Decay, abandonment and destruction all represent a lack of order that is normally present in society, which seems to suggest that in such an area other rules no longer apply either. Ownership is ambiguous or non-existent, leaving the space open for anyone to come and add or remove objects as they see fit. Such spaces have regained a state of wilderness, outside the scope of laws and conventional norms. These places represent a chance to begin again and are the symbols of possibility and creation outside the limits imposed by order. They are a blank canvas waiting to be painted upon.
While we spend large amounts of time and energy on attempts at imposing order on our everyday lives, living by the clock, arranging objects neatly, cleaning and sorting, we are nevertheless attracted to wilderness-type scenarios, as they grant us permission to do as we please without the usual restrictions. There is no one to dictate what we should do or how we should do it, and in a sense we take back our freedom when we decide to set the rules ourselves.
I believe it is a natural drive that we all possess, to create our own particular living space, to shape our environment as we see fit. Therefore, wilderness is a second chance in a world where everything seems presented to us in an already pre-cut, pre-defined shape, conforming not to our own desires, but to the specifics of the environment and the laws of its people.
Modern tools enable us to not only shape wilderness how we want, and at an alarming speed, but to exploit it and homogenise it, removing individuality, connection and higher purpose.
The following is an account of a project which took place during May and June 2015.
My new idea involves a combination of previous ideas concerned with the notion of domestication and techniques for ‘re-wilding’. Firstly the process begins with exploration, and the guiding philosophy that exploration is possible despite the fact that we appear to live in a world where there are few unknowns (art is exploration), and where our personal environments are places of familiarity. The idea is a challenge to our senses and to the notion of familiarity that arises when we stop experiencing our environment first hand, and instead draw upon memories and symbols [drawing on the right side of the brain]. We are forced to confront our biases and to overcome them through the process of seeing with fresh eyes and finding the extraordinary in the everyday.
The second part of the process comes into play when we are given a specific subject or scenario to look for, as once we focus on this theme a sort of confirmation bias will begin to work, making all instances of the chosen theme more apparent. With prolonged experience in searching and viewing in this way, the process will reinforce itself.
After the initial exploration stage, sites will be chosen on gut feeling. This is based on the assumption that human psychology is a function of millions of years of evolution, and that through instinct we choose safe places to stay without necessarily doing a conscious analysis. For the sake of this project this also assumes that the ‘wilder’ the site, the more suitable it will be for construction.
The next and the most involved step in the process will be to start a new life in the chosen site, using only found materials, gathered from near and far, fashioned with only the tools that can be found or made by hand, such as rocks for hammers and pieces of metal for knives. Each space will be uniquely created and be specific to each environment. The finished ‘piece’ will be left and cannot be dismantled for the materials to be used elsewhere. Photographs will document the before and after states, as well as the process. Other pockets of wilderness and potential sites can also be recorded.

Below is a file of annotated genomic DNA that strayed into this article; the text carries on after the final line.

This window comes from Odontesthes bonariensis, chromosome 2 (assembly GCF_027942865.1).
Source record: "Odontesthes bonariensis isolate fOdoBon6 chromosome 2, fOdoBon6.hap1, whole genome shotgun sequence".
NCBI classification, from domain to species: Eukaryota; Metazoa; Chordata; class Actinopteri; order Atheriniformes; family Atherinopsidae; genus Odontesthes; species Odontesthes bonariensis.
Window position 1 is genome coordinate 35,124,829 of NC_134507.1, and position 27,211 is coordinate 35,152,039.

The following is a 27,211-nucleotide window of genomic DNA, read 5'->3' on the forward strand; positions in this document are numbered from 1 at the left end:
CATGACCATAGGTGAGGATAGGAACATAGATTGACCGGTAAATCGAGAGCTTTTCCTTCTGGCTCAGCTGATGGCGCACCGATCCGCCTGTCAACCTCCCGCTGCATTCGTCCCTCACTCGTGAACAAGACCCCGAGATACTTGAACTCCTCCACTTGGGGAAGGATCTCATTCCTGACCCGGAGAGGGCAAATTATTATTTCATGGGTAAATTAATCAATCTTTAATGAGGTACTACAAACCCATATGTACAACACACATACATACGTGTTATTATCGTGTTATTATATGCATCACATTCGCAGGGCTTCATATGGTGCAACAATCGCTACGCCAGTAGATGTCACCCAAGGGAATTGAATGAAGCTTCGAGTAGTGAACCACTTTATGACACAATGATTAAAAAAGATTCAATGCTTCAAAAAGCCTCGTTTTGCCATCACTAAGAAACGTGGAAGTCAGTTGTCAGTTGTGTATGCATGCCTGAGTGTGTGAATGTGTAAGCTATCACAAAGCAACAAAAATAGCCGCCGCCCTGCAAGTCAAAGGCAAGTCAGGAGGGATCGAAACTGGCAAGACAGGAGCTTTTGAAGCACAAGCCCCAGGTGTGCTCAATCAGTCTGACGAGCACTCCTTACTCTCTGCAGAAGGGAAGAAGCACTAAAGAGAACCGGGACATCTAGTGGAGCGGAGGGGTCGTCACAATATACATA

Large cities lend themselves best to the regrowth and presence of wilderness islands, as the ongoing construction process, coupled with the act of abandonment mean that areas get lost in the shuffle and become forgotten for long periods of time, The sheer size of a city also means that there will be a higher occurrence of no-man’s lands, as the boundaries of ownership, responsibility and use become blurred. The spaces occupied and created by infrastructure also provide further opportunity for wilderness to return. Areas not covered by local maintenance for whatever reason are prime targets, even if they exists within larger areas that are under maintenance, like a corner of a park for example.
Construction itself seems to play a role in creating wilderness, perhaps through the upheaval created by moving large parts of land, introducing heavy machinery and other equipment as a form of organised chaos that only the constructors themselves understand. The unfinished nature of a building also seems to signify that the rules are still in a state of flux – nobody yet occupies the building and there is no clear owner, the people who are doing the building are simply working there. During the construction process there is a lot of land that has yet to be allocated a particular purpose, which will eventually become flowerbeds, lawns, car-parks and paths. These transitional places are a taste of wilderness in an urban or suburban context, where rule is yet to be established.
Bussy-Saint-Georges is and was one such place that inspired me to work on the human nature project. Now I can see more clearly why I felt what I did when visiting and interacting with that particular space.
In ‘The Shock Doctrine’ catastrophic and violent events are used to introduce new laws and ideas at times of extreme instability. In this way the turmoil of construction helps create an environment where new things can be built and put into place without seeming unnatural. Unacceptable becomes acceptable in wild areas where anarchy represents opportunity. It is as though if nature is left to do and grow as it pleases, then we are given permission to do likewise.